This document is a financial promotion for The First Sentier Global Credit Strategy. This information is for professional clients only in the EEA and elsewhere where lawful. Investing involves certain risks including:
- The value of investments and any income from them may go down as well as up and are not guaranteed. Investors may get back significantly less than the original amount invested.
- Currency risk: the Fund invests in assets which are denominated in other currencies; changes in exchange rates will affect the value of the Fund and could create losses. Currency control decisions made by governments could affect the value of the Fund's investments and could cause the Fund to defer or suspend redemptions of its shares.
- Credit risk: the issuers of bonds or similar investments that the Fund buys may get into financial difficulty and may not pay income or repay capital to the Fund when due.
- Interest rate risk: bond prices have an inverse relationship with interest rates such that when interest rates rise, bonds may fall in value. Rising interest rates may cause the value of your investment to fall.
- Charges to capital risk: The fees and expenses may be charged against the capital property. Deducting expenses from capital reduces the potential for capital growth.
- Derivative risk: derivatives are sensitive to changes in the value of the underlying asset(s) and/or the level of the rate(s) from which they derive their value. A small movement in the value of the assets or rates may result in gains or losses that are greater than the amount the Fund has invested in derivative transactions, which may have a significant impact on the value of the Fund.
- Sovereign debt risk: the Fund may invest substantially in government debt which is exposed to political, social and economic risks. In adverse situations, sovereign issuers may not be able or willing to repay the principal and/or interest when due and the Funds may suffer significant losses.
- Below investment grade risk: below investment grade debt securities are speculative and involve a greater risk of default and price changes than investment grade debt securities. In periods of general economic difficulty, the market prices of these types of securities may decline significantly.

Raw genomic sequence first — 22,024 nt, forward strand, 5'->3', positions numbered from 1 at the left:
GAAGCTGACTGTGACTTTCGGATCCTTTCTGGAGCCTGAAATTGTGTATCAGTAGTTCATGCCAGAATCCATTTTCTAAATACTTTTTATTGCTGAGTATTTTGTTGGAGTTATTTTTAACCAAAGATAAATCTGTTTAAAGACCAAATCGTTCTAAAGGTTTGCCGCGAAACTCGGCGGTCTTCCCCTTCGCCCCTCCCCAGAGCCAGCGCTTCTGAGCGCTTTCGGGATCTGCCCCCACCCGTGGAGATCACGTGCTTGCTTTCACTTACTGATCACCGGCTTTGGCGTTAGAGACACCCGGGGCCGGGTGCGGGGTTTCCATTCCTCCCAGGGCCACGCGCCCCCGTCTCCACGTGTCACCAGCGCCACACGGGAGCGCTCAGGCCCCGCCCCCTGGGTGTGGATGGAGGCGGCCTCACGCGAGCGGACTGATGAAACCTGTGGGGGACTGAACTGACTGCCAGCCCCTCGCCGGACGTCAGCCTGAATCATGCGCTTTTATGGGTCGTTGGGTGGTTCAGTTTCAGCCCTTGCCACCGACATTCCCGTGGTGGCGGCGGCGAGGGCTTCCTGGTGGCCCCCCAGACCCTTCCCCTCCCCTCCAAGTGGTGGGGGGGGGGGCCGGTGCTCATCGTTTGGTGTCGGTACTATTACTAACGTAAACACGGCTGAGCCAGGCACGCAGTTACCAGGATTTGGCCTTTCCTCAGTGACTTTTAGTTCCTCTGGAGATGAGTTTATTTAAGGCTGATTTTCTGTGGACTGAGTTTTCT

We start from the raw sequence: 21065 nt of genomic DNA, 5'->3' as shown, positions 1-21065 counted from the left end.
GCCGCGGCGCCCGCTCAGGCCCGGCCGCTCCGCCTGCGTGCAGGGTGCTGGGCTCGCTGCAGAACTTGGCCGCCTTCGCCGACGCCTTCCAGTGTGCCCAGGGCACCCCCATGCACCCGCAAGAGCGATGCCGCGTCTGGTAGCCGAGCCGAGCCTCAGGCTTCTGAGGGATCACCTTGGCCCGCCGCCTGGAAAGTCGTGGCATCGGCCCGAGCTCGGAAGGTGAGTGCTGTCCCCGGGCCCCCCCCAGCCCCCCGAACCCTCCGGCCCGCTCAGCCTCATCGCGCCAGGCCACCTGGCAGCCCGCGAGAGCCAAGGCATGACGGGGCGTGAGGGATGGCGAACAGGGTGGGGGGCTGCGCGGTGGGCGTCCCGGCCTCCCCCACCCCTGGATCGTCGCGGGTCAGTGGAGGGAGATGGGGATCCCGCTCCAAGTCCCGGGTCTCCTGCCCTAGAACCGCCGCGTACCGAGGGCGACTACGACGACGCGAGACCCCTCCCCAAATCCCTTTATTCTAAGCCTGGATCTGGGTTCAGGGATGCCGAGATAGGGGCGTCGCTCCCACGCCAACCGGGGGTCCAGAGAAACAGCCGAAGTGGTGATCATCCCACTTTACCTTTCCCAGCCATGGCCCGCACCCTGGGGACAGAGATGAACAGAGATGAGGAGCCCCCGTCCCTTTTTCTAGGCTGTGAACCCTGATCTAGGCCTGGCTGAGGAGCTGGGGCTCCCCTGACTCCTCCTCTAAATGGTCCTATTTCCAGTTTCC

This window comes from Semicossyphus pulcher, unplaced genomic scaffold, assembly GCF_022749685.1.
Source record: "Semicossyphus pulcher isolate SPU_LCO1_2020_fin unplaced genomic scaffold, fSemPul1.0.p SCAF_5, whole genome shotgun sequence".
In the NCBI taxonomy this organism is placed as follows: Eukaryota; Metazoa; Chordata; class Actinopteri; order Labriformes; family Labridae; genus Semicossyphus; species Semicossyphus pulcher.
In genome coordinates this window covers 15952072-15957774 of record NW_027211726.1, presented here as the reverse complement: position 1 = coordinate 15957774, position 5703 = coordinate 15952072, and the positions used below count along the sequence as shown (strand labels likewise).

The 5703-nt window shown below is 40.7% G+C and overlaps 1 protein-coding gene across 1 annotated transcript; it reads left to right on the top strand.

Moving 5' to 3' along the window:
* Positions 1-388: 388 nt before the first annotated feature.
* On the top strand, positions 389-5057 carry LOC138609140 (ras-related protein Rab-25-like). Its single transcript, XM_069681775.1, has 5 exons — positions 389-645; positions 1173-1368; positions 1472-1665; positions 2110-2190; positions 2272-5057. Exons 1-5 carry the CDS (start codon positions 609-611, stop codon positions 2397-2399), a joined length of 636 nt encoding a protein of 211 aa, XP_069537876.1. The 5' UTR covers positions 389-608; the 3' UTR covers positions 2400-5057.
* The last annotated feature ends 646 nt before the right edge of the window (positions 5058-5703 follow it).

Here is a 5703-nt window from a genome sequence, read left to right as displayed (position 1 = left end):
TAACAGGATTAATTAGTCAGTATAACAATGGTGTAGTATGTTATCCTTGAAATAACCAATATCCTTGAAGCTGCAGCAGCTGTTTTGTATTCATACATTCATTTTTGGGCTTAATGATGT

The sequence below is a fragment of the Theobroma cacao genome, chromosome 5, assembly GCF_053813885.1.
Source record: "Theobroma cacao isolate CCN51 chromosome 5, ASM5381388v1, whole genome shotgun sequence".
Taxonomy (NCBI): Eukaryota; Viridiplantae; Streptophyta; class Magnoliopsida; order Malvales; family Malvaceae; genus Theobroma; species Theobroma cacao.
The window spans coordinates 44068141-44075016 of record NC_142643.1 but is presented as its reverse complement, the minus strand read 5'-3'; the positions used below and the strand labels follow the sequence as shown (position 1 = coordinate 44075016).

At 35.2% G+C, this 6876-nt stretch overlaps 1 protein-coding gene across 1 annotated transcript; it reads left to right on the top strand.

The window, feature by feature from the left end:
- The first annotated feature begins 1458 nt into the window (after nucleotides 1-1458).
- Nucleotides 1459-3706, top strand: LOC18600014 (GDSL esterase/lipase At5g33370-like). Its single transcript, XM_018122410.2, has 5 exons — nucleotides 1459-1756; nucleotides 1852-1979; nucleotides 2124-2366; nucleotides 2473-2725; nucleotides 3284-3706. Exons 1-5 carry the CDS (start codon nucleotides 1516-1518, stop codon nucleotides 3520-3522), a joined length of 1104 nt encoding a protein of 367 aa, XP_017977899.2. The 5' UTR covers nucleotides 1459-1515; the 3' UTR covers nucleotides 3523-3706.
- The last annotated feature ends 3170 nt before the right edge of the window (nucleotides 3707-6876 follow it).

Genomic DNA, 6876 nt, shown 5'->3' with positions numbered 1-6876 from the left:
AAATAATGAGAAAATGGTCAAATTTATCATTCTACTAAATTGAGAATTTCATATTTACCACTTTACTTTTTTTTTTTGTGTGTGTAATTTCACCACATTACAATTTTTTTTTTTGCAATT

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For a full description of the terms of investment and the risks please see the Prospectus and Key Investor Information Document for each Fund.
If you are in any doubt as to the suitability of our funds for your investment needs, please seek investment advice.
The health of corporate balance sheets and anticipation of resilient earnings are among factors potentially benefiting global credit this year.
1. Prospective returns from the asset class have risen
The uptrend in bond yields globally in 2022 has pushed the prospective yield of credit portfolios close to the highest level in more than a decade.
First Sentier Wholesale Global Credit Income Fund – yield
Source: First Sentier Investors. Data shown March 2014 December 2022
Yields on other income-producing investment options are rising too. One-year term deposit rates went from around 0.25% a year ago to more than 3% today, and yields on government bonds rose in 2022 too. But neither currently come close to the prospective yields available from global credit.
We expect global credit yields to remain elevated throughout this year, which could prove enticing for income-oriented investors in particular.
2. Corporate balance sheets appear to be in good shape
Large companies worldwide are in the process of releasing their financial results for the December quarter and for the 2022 calendar year as a whole. Early indications suggest most firms remain in healthy shape financially.
While it’s possible the default levels might rise back up towards long-term average levels from an extremely low base, we’re not anticipating a meaningful pickup in default rates among corporate issuers.
Encouragingly, the volume of corporate bonds with ‘negative’ outlooks from major rating agencies is close to the lowest level on record1.
More importantly, higher default rates across the broader market will only affect portfolios if one of the companies in the portfolio defaults, either by missing a regular coupon payment or being unable to repay its debt on the maturity date.